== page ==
The Bible in a Secular World
In his 1916 address “The Strange New World Within the Bible,” Karl Barth asked the question, “What sort of country is spread before our eyes when we throw the Bible open?” Barth’s question assumes that engaging the Bible means dealing with a new reality or a new engagement with reality.
Over one hundred years later, does Barth’s question make sense to contemporary Christians? Do congregations expect to ask “what sort of country” opens before them? Or do they expect very little from the Bible?
In the mid-twentieth century, New Testament scholar Rudolph Bultmann wrote “We cannot use electric lights and radios and, in the event of illness, avail ourselves of modern medical and clinical means and at the same time believe in the spirit and wonder world of the New Testament.” Modern science and technology make the worldview of Scripture less plausible.
At First Baptist Church of Athens, Georgia, the church I serve, Bultmann’s statement resonates more than Barth’s question. The congregation is upper-middle class, highly educated, politically diverse, and mostly white. Many members grew up in conservative Christian households, often Southern Baptist, where the Bible was highly esteemed. First Baptist Athens has become a home for people who don’t feel they fit in the churches of their childhoods.
For many members, the Bible is more of a question than an answer. The Bible stories of angels appearing, God speaking, and the blind seeing don’t easily fit with the scientific understandings of the modern West. The moral meaning of Scripture is more accessible and comfortable than more spiritual understandings. Christian Smith has even described this version of Christianity as “moralistic, therapeutic Deism.” We can call this moralism for short.
Moralism is evident in what churches value. The energizing debates in many denominations surround moral issues surrounding sexuality and reproduction. Christian taking different positions tend to make similar arguments, appealing to certain principles. Denominations split and congregations fracture almost entirely around moral positions.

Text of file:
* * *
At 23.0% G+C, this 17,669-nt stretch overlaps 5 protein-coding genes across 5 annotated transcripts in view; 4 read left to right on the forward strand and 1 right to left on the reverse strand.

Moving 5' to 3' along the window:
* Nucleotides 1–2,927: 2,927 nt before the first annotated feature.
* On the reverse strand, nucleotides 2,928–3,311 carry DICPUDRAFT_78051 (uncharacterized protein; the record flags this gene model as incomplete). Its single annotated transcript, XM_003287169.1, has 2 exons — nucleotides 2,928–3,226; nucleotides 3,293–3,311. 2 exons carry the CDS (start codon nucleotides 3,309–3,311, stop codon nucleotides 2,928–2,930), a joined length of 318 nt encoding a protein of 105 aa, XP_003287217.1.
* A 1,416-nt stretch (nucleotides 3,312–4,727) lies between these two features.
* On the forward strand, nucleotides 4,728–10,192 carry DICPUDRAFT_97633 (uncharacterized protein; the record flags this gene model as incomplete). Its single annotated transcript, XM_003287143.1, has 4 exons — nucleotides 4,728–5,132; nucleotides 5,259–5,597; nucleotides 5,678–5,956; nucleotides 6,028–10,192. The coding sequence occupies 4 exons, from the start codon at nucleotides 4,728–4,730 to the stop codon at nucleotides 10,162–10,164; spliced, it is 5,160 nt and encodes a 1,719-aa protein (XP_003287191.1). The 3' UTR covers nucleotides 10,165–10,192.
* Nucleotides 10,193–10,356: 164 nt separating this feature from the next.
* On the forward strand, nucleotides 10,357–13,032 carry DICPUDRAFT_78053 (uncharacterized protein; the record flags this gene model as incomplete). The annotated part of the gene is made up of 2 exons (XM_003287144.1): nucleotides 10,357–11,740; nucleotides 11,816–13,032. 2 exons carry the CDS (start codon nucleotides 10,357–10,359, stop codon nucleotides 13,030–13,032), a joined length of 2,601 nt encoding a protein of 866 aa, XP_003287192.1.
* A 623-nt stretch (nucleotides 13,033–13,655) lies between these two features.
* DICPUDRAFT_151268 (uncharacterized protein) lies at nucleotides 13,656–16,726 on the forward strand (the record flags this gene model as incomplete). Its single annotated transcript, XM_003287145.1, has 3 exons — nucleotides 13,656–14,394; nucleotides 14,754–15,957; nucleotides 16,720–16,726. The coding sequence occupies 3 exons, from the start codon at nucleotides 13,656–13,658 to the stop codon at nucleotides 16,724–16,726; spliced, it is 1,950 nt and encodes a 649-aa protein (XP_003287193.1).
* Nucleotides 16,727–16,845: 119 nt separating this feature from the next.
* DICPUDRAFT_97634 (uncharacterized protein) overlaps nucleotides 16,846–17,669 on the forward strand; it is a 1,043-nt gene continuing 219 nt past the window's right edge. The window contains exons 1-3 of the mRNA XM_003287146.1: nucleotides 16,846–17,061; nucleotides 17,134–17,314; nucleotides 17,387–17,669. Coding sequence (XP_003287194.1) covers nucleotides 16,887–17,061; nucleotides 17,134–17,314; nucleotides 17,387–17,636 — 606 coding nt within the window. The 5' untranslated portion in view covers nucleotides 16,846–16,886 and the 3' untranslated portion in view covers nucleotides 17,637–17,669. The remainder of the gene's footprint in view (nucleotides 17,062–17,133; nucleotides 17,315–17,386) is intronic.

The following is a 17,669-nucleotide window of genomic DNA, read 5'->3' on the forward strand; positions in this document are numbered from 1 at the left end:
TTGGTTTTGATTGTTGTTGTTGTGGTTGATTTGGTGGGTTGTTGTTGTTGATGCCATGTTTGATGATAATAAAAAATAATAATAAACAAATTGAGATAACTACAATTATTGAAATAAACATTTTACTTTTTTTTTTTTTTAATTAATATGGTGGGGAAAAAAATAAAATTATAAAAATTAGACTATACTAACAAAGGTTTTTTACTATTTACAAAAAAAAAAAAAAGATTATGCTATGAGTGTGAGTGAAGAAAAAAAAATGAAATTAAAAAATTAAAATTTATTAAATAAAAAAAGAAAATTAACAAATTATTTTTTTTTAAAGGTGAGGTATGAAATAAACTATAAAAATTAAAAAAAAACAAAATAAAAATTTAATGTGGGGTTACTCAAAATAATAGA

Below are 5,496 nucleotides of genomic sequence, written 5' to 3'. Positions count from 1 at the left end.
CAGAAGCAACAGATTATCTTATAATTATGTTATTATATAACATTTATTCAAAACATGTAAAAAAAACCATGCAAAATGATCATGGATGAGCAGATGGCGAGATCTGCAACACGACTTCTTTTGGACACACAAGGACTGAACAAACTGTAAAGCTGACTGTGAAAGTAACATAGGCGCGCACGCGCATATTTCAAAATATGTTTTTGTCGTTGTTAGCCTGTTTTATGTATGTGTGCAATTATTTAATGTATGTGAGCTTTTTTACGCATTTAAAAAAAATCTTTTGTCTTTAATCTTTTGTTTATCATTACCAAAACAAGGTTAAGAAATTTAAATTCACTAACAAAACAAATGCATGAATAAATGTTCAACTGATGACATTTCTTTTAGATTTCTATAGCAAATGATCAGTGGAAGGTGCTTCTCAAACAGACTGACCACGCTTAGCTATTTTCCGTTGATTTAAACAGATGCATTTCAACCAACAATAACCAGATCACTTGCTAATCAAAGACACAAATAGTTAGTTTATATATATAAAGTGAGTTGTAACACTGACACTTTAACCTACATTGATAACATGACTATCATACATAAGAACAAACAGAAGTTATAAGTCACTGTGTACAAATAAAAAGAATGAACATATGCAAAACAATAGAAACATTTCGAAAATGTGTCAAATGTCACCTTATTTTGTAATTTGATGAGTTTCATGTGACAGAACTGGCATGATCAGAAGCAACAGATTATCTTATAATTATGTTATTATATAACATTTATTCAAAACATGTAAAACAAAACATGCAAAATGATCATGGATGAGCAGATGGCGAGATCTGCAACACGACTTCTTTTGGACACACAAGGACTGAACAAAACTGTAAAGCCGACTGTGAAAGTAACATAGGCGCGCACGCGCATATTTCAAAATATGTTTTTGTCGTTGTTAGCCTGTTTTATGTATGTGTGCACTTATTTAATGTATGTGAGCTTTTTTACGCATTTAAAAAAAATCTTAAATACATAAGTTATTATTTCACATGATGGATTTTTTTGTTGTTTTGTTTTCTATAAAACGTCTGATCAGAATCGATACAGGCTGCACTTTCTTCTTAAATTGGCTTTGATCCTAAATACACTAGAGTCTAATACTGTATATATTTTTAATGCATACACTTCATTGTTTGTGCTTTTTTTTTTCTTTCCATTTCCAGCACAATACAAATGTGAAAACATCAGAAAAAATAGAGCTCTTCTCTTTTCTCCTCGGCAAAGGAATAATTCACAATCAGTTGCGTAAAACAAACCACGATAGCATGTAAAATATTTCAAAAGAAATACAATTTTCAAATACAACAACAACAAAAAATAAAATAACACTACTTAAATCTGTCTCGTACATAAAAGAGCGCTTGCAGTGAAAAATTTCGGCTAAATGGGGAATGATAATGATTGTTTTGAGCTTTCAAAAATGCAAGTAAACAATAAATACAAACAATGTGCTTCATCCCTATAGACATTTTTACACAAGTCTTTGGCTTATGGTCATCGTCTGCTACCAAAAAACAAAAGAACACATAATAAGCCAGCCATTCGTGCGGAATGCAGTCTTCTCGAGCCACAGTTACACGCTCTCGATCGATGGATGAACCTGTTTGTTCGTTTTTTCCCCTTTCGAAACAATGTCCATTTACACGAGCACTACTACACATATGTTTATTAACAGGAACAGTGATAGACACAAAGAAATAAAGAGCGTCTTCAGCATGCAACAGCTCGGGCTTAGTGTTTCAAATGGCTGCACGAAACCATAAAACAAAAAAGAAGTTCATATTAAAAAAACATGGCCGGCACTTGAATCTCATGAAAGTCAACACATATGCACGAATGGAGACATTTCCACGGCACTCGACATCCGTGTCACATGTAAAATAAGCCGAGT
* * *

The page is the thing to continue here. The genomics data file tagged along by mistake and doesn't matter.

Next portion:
Influenced by moralistic Christianity, a church goer might comment “Could this prophet have been using drugs?” when reading about a supernatural experience in Scripture. The question isn’t meant to be dismissive. The questioner is trying to make sense of what we know- ingesting certain chemicals gives people an altered state of perception. Since Scripture depicts people experiencing altered states of perception, perhaps drugs are involved. Moralism remains close at hand.
Despite the success of scientific perspectives, people continue to have strange experiences that are not easily explained. According to a recent survey, 65% of people have had paranormal experiences. Interest in the paranormal has increased- horror movies, podcasts, and documentaries regularly explore these themes.
I wondered if bringing paranormal stories into conversation with biblical stories would make spiritual views of reality more plausible for my congregation. There might be a “strange new world” in the pages of Scripture that can connect to our lives.
New Conversation Partners
I offered several sessions of 3 week study entitled “Angels on the Radar?: Reading the Bible with Paranormal Parallels” for my congregation. Each session engaged several Scriptural stories in conversation with a contemporary paranormal experience.